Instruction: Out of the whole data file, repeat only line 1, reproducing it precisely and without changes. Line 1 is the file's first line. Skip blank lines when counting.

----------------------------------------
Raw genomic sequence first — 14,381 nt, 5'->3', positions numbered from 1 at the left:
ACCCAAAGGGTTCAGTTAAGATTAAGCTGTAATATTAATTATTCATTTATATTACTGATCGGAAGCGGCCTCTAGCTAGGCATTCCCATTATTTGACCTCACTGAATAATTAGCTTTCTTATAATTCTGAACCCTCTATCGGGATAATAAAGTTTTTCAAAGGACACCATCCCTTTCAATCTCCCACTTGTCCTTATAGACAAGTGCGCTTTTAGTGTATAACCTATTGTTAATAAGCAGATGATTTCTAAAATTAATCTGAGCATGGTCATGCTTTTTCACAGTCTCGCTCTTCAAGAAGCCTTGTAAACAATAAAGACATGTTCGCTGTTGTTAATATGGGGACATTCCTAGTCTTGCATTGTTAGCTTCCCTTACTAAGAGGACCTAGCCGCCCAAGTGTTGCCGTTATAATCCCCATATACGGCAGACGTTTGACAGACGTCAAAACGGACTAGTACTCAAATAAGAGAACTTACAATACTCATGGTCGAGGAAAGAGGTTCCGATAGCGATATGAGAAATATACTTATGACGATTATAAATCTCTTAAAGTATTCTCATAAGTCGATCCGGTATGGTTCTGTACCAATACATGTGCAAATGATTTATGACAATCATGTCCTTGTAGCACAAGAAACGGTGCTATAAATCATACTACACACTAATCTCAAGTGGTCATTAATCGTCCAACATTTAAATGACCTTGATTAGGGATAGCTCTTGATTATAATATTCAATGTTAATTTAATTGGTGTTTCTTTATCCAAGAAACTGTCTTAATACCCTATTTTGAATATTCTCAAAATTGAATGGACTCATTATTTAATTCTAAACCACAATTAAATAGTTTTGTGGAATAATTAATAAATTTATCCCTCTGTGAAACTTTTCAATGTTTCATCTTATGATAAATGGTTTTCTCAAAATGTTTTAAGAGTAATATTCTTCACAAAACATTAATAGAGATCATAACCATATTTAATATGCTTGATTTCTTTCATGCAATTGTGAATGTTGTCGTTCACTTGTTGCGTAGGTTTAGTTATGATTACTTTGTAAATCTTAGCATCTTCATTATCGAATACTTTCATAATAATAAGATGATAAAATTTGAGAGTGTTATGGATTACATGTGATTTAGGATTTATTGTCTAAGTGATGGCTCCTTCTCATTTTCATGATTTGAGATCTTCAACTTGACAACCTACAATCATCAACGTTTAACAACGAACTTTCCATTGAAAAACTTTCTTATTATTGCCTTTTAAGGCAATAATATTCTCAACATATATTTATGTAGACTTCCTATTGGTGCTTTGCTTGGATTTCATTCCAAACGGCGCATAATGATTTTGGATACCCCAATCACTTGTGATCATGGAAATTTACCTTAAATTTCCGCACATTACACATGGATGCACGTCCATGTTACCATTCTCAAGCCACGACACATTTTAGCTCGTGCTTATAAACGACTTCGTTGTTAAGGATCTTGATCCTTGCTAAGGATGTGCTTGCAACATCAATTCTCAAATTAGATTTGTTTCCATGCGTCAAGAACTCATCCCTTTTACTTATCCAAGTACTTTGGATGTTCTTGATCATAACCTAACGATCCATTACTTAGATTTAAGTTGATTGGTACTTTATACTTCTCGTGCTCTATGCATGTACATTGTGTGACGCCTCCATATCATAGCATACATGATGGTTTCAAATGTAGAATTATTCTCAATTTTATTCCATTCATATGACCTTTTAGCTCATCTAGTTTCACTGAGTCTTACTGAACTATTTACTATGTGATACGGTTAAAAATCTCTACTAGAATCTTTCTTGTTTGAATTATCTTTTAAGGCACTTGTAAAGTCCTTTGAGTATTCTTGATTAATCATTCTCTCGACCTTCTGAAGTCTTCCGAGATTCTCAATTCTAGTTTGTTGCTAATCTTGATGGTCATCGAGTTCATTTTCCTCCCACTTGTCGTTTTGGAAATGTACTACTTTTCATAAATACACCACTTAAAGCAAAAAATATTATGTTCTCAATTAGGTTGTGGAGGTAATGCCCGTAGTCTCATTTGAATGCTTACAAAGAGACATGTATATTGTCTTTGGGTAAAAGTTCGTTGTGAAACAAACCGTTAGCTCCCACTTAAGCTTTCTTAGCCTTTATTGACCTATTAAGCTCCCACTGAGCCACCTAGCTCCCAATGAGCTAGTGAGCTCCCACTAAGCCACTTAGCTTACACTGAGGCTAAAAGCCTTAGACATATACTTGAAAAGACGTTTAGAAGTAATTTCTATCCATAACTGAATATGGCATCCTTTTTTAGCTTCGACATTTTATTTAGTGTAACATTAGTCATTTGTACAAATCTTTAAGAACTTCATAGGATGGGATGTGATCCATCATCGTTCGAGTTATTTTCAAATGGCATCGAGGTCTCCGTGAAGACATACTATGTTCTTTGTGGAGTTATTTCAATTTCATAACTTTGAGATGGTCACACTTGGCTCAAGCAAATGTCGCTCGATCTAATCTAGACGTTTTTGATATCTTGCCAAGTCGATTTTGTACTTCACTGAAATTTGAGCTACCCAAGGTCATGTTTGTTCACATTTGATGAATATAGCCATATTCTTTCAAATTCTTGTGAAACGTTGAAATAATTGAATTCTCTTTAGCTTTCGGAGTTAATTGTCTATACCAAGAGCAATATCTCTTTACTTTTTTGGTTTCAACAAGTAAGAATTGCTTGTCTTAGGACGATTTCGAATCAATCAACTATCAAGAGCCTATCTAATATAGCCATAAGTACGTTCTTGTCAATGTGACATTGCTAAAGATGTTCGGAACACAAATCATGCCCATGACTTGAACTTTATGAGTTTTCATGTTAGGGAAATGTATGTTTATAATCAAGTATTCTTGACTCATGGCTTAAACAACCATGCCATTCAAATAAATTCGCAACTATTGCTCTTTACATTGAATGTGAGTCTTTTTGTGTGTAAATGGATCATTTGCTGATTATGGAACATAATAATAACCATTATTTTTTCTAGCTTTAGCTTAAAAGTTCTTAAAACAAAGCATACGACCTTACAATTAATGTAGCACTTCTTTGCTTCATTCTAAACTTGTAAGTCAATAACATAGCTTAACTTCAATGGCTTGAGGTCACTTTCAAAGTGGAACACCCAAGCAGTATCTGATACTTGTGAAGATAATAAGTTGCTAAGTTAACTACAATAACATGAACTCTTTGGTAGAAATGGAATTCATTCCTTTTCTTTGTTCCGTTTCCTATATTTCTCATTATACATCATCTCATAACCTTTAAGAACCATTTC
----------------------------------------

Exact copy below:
Raw genomic sequence first — 14,381 nt, 5'->3', positions numbered from 1 at the left: